Kent Rathbun's résumé is too extensive to quickly gloss over. Like most chefs, Rathbun started his career as an apprentice working at La Bonne Auberge, a five-star French restaurant in Kansas City, Missouri. Rathbun then moved on to work in the kitchens of Mr. B's in New Orleans, American Restaurant and Milano in Kansas City, The Mansion on Turtle Creek and the Landmark Restaurant in the Melrose Hotel, among others.
In 1997, he opened Abacus, drawing on Southwestern, Mediterranean, American, Cajun/Creole, and Pacific Rim influences. Abacus received a mass of accolades, including Mobil Four-Stars; AAA Four Diamonds; Bon Appetit's Best of the Year 2001 issue, which named Abacus' Chef's tasting menu a "Top Pick;" ; and "One of the Top Meals Around the World" by USA Today. It was even inducted into the Nation's Restaurant News Fine Dining Hall of Fame.
All this led to his opening Jasper's "Gourmet Backyard Cuisine," first in Plano in June 2003 and then expanding to additional locations in The Woodlands and Austin. It's been named one of Esquire magazine's Top 20 Best New Restaurants in America.
It's been non-stop for Rathbun ever since, opening Zea Woodfire grill in January 2006 and Rathbun's Blue Plate Kitchen in February 2009. Rathbun's wife, Tracy, along with Dean Fearing's wife, Lynae also opened Shinsei in April of 2006. The two couples are long-time friends.
Always looking to the next step. Rathbun most recently teamed up with Central Market and launched an exclusive line of products called The Kent Rathbun Elements collection, offering a range of "home cook" products from sauces to dressings to spices to Marinades.
Rathburn has cooked at the James Beard House a number of times and was nominated as the James Beard Foundation's Best Chef: Southwest in 1999, 2002, 2003 and 2004. He has appeared on TV many times, including an appearance on Iron Chef America in 2008 where he defeated grill master Bobby Flay. (The secret ingredient was elk.)
Jasper's in Plano at The Shops at Legacy has modern, oversized décor and is cleverly divided up with banquettes and fence like dividers to keep it from feeling vast and cold despite its massive size. Eclectic music from spa tinklings to contemporary tunes played when I went for lunch on a Thursday afternoon.
Well dressed clientele, including business people, families, and ladies who lunch gathered throughout the large space. I had an entirely too large lunch of salt crusted rock shrimp, slow smoked baby back ribs with Rathbun's own Ancho barbeque sauce, and aged Gouda and ham mac 'n' cheese, watered down with freshly brewed nectarine lavender iced tea. And - despite being beyond full at that point - I indulged in the dark chocolate lava cake served with vanilla ice cream, which, thankfully, is a "mini" dessert.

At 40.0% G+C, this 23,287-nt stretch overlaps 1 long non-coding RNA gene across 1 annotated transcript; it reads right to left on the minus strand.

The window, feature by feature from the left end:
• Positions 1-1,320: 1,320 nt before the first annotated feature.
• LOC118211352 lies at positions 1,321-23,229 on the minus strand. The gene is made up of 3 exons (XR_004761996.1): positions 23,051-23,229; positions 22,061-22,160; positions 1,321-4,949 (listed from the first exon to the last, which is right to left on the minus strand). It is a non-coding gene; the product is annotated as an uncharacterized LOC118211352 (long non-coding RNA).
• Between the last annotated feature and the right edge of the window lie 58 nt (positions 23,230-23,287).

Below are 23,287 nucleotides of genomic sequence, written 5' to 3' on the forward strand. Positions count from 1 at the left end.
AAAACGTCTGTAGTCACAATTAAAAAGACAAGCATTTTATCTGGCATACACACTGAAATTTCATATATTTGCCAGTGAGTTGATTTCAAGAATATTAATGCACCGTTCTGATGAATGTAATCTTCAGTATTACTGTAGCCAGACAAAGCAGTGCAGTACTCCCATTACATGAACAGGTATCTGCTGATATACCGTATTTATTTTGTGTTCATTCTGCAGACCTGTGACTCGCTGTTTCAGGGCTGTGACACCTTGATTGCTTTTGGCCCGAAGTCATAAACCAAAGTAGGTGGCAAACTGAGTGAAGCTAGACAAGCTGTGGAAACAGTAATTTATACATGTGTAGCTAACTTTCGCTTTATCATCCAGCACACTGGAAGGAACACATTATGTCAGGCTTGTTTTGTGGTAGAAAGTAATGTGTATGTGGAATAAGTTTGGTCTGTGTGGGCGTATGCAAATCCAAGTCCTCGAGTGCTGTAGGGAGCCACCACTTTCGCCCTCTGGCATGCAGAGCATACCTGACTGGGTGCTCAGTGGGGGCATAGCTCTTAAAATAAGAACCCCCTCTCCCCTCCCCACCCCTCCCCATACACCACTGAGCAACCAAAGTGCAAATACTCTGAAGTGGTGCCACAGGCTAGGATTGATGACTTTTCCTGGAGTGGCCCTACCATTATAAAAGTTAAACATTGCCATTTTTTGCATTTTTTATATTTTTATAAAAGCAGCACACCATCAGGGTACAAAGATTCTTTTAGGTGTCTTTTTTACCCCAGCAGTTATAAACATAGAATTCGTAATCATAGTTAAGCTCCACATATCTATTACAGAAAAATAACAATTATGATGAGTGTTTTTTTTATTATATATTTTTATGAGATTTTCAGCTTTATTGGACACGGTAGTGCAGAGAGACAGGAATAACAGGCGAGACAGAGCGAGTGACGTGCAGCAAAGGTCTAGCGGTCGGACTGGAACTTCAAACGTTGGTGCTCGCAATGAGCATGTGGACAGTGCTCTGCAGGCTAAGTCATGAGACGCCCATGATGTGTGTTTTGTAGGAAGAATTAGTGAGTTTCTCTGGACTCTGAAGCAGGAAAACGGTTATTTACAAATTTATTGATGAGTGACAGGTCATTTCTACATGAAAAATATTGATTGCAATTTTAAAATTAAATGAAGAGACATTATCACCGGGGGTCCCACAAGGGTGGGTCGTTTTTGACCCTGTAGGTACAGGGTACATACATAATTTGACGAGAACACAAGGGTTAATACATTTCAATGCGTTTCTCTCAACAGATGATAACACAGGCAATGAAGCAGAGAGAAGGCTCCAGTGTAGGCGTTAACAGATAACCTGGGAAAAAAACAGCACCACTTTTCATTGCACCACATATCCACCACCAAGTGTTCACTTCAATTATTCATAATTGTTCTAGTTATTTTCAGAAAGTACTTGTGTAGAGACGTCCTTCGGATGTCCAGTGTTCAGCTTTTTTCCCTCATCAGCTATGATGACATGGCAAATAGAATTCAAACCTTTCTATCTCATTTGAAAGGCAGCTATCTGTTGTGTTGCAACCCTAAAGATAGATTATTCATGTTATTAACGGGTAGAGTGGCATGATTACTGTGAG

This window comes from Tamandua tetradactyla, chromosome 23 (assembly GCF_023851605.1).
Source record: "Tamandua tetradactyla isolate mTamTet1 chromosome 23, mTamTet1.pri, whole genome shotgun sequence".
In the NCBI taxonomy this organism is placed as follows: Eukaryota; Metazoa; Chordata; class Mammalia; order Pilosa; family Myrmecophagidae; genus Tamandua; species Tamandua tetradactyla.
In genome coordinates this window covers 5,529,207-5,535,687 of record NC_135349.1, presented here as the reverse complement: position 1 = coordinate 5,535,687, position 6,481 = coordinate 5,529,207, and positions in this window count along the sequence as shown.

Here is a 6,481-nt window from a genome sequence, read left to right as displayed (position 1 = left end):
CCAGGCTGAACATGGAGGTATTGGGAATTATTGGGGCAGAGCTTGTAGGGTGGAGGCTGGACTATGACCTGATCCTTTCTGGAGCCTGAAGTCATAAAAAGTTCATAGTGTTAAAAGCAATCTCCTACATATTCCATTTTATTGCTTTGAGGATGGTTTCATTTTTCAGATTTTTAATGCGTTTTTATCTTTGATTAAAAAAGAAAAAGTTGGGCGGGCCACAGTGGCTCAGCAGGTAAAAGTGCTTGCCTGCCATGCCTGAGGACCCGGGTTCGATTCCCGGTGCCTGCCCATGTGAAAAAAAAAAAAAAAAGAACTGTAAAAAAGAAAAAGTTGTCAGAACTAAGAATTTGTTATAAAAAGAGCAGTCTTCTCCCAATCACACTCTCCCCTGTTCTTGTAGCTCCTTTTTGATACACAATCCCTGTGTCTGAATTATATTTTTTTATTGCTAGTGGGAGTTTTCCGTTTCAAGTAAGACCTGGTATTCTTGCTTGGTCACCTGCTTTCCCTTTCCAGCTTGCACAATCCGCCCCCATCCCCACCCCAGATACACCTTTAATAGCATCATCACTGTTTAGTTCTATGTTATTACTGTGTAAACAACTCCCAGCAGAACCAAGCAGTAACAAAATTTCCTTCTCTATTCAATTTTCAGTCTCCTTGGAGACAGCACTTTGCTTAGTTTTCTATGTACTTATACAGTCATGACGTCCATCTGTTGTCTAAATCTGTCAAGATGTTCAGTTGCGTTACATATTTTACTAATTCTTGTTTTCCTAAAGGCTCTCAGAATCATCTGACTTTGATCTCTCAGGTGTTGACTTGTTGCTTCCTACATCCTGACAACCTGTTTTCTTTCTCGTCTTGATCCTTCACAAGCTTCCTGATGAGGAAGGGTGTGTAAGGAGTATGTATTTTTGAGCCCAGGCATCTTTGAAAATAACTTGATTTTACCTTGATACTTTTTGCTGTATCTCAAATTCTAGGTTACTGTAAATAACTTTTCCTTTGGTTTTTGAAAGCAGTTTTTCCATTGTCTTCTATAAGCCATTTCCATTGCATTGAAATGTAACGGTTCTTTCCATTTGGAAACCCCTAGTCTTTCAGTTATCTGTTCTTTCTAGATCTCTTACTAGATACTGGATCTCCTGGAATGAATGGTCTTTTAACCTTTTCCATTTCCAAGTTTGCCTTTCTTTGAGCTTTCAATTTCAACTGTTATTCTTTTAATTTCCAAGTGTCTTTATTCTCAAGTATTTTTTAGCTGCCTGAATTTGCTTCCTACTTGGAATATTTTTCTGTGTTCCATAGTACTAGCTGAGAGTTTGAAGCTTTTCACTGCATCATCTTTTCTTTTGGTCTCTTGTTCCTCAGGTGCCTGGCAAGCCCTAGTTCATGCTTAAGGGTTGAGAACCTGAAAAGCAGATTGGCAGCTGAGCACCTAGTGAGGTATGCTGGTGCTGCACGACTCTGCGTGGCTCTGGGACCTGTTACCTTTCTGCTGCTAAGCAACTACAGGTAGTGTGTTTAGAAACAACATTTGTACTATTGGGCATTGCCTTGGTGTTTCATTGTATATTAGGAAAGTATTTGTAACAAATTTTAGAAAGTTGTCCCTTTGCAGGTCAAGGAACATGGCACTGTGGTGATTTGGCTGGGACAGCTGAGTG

The food is straightforward, perfectly cooked and delicious. Just like I make at my own back yard soirees (in my wildest dreams). It's what home-cooking should be. In these parts, anyway.
Rathbun talks about food and restaurants the way others talk about their families. Not that he doesn't talk about his own family with equal pride. He does. But he also loves and respects food and expects the same from others. He says he is saddened when he sees a lack of respect as reflected in the customer service he finds in many restaurants today.
"Too many young people today misunderstand the crazy times we're having in the service industry," Rathbun explains. "They don't understand how important customer service is when it comes to keeping customers in the building during this crummy economy."
It's the economy that, right now anyway, is what inspired Rathbun's plans for the near future.
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"Right now I just want to stabilize our business from the economy. I think that 2011 will be better. I hope. But right now I want to tweak and modify my company till its performing at its peak."
Rathbun considers Dallas an excellent food city and sees little need for change. He is aware though that some diners do suffer from a sort of menu phobia, afraid to order something they aren't sure they'll love. Rathbun says that there certainly are some places where that fear is real.
"But when you eat in high-end restaurants with real chefs you should try those things [you're afraid to order]. It's your biggest chance to try something. If you don't like a food, chances are you haven't had it cooked properly. Besides, your tastes can change."
One thing unlikely to change, however, is Rathbun's feelings about reality TV. "It sucks. Ridiculous. Reality. I won on Iron Chef. I beat Bobby Flay. There was no BS. Two equal pantries. Two equal kitchens. Two equal staffs. That's reality. I was happy I won but even if I hadn't, I would have been happy because it was fair and because it was real. The rest of the shows are just drama, drama, drama. They're a way for people to watch other people struggle."